OnlyFans — the web platform dominated by ‘sexfluencers’ — is not seeing a slowdown at the same time as tech slumps. But it surely’s private. Listed here are 3 high-growth stocks you possibly can buy

Adult entertainment platform OnlyFans appears to be outperforming the remainder of the tech sector. Its variety of creators and subscribers each grew in recent months, in response to the corporate’s CEO Amrapali “Ami” Gan.

“We’re not seeing any slowdown,” Gan told Axios.

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OnlyFans launched in 2016, but its popularity exploded through the pandemic, when celebrities and bored average people alike stuck in quarantine began creating their very own accounts and pushing content.

However the rise of “sexfluencers,” or content creators who give attention to sex and relationships, offers a fun lesson in market dynamics.

The economics of sin

Fictional mobster Tony Soprano once said there have been only two businesses that were recession-proof: adult entertainment and “our thing.” Seems he was right. Recessions push more people into criminal activities, in response to researchers on the LSE Centre for Economic Performance. In addition they boost demand for all types of adult entertainment, including pornography, alcohol, gambling and tobacco.

The phenomenon is so well-understood that investors and researchers actually have a term for it: “sin stocks.” Sin stocks like Anheuser-Busch (NYSE:BUD) and British American Tobacco (NYSE:BTI) outperformed the S&P 500 in 2022 by wide margins.

Meanwhile, OnlyFans seems to have avoided much of the pain spreading across the tech sector. The corporate announced just one minor round of layoffs in 2022, while media giants like Twitter and Netflix lost as much as 50% of their workforce.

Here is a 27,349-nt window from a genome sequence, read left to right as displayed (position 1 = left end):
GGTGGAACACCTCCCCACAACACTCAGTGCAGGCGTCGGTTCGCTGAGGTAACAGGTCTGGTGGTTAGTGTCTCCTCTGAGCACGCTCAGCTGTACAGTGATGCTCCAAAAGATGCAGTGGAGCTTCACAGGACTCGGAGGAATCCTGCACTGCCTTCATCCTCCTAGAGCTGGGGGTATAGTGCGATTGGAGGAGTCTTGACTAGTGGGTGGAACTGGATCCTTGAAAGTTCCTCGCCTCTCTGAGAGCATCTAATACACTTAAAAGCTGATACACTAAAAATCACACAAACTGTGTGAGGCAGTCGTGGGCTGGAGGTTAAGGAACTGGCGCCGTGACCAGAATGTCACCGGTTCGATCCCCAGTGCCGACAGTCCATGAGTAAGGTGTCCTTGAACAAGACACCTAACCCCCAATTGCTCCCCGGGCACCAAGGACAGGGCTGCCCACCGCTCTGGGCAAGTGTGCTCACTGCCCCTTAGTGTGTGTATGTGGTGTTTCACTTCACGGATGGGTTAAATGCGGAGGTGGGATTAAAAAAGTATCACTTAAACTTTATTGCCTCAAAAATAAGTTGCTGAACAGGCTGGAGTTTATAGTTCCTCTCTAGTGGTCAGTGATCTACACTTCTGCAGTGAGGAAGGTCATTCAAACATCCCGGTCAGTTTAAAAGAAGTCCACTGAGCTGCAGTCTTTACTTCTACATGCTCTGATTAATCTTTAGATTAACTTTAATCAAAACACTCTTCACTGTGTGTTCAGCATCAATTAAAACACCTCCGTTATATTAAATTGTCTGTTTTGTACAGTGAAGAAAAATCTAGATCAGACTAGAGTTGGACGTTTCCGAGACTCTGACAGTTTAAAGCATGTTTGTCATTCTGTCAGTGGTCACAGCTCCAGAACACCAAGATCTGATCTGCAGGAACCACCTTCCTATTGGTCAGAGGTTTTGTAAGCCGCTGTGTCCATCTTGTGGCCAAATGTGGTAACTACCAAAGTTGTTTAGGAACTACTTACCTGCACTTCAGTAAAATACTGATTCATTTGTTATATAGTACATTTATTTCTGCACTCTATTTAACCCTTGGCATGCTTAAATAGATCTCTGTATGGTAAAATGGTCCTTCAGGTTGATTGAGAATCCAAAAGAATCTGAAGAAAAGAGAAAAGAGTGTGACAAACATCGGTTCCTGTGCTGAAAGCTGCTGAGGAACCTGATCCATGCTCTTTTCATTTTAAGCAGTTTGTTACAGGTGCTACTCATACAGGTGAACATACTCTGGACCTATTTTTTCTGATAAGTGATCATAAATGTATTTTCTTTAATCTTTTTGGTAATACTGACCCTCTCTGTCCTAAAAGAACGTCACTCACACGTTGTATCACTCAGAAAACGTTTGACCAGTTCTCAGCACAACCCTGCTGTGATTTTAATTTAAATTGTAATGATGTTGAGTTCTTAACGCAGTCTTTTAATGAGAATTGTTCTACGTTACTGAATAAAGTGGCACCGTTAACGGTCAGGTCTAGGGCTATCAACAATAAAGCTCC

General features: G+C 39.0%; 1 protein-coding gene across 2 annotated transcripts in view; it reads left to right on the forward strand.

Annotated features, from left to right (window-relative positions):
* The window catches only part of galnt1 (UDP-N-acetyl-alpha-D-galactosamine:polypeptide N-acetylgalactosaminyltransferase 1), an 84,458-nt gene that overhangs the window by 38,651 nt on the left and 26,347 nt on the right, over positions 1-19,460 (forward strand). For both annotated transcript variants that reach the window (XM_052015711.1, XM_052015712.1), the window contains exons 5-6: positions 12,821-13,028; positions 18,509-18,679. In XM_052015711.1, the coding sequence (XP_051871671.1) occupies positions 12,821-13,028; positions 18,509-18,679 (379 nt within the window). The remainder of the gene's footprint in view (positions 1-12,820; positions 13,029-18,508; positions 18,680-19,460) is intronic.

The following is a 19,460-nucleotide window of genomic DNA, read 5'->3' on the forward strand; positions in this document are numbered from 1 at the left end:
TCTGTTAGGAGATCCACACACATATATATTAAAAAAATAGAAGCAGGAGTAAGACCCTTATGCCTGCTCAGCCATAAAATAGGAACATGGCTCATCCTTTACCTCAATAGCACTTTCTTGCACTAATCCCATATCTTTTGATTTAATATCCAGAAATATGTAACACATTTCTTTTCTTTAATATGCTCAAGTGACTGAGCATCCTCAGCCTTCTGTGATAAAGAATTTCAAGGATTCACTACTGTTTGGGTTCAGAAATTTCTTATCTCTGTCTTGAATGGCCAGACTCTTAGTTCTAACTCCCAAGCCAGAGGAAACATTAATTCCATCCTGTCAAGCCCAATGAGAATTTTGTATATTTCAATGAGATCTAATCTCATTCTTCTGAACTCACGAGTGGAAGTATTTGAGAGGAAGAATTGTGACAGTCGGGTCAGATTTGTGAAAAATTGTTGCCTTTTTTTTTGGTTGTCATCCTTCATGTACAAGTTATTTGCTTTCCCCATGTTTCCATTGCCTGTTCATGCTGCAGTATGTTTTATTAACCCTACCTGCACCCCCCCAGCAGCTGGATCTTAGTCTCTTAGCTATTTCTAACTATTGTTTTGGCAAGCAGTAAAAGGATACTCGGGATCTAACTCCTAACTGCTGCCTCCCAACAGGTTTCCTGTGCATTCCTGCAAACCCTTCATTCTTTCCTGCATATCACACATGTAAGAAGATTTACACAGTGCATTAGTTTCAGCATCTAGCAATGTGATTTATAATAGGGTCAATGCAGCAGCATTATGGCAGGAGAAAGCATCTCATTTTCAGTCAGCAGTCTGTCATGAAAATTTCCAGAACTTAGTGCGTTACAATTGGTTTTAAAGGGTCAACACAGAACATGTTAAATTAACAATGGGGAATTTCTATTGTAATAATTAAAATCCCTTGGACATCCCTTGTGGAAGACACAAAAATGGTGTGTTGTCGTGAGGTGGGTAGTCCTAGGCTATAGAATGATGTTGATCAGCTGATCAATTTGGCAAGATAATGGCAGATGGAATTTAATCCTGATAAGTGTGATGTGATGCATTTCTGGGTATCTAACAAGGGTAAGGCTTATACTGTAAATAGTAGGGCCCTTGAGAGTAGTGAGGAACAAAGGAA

In truth, OnlyFans is profitable. Since 2020, the platform has delivered at the very least $500 million in net earnings to its owner, Leonid Radvinsky. Gan says the variety of content creators has expanded to three million this 12 months. These “sexfluencers” mix sexual content with traditional online influencer models to generate as much as $900,000 a month.

Unfortunately, retail investors are missing out on this entertaining growth story as OnlyFans stays a personal company. And that’s not more likely to change as Gan says the team is “joyful being privately held.” Nevertheless, there are other ways investors can bet on the adult entertainment sector in 2023.

Read more: 4 easy ways to guard your money against white-hot inflation (without being a stock market genius)

Strip clubs

RCI Hospitality (NASDAQ:RICK) operates over 40 strip clubs across the country. CEO Eric Langan said the corporate was “recession-resistant” and that “business could be very, superb and we’re continuing to run record revenues quarter after quarter.”

Nearly half (45%) of the corporate’s revenue is derived from alcohol sales, which are inclined to be marked up in strip clubs. Put simply, the corporate has pricing power within the midst of a recession and record-high inflation.

Within the fourth quarter of 2022, the corporate reported 29.9% growth in revenue and 71.6% growth in net free money flow. The stock is up 95.8% since July.


Gaming and Leisure Properties Inc. (NASDAQ: GLPI) is a specialized real estate investment trust that owns 57 casinos across 17 states. These casino properties are occupied by well-known brands equivalent to Penn Entertainment, Caesars Entertainment, Boyd Gaming Corporation, Casino Queen, Bally’s and Cordish Corporations.

All contracts are “triple-net” leases which puts the corporate in a positive position. GLPI stock is up 8.5% over the past 12 months.It trades at 21 times earnings per share and offers a 5.6% dividend yield.

Vice ETF

In case you’d moderately not pick individual sin stocks, there’s a fund that makes it easier to bet on this phenomenon. AdvisorShares Vice ETF (NYSEARCA: VICE) has over $8.5 million in assets under management and holds sin stocks like Heineken, Monarch Casinos and MGP Ingredients.

The stock is up 6.5% over the past six months.

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This text provides information only and shouldn’t be construed as advice. It’s provided without warranty of any kind.

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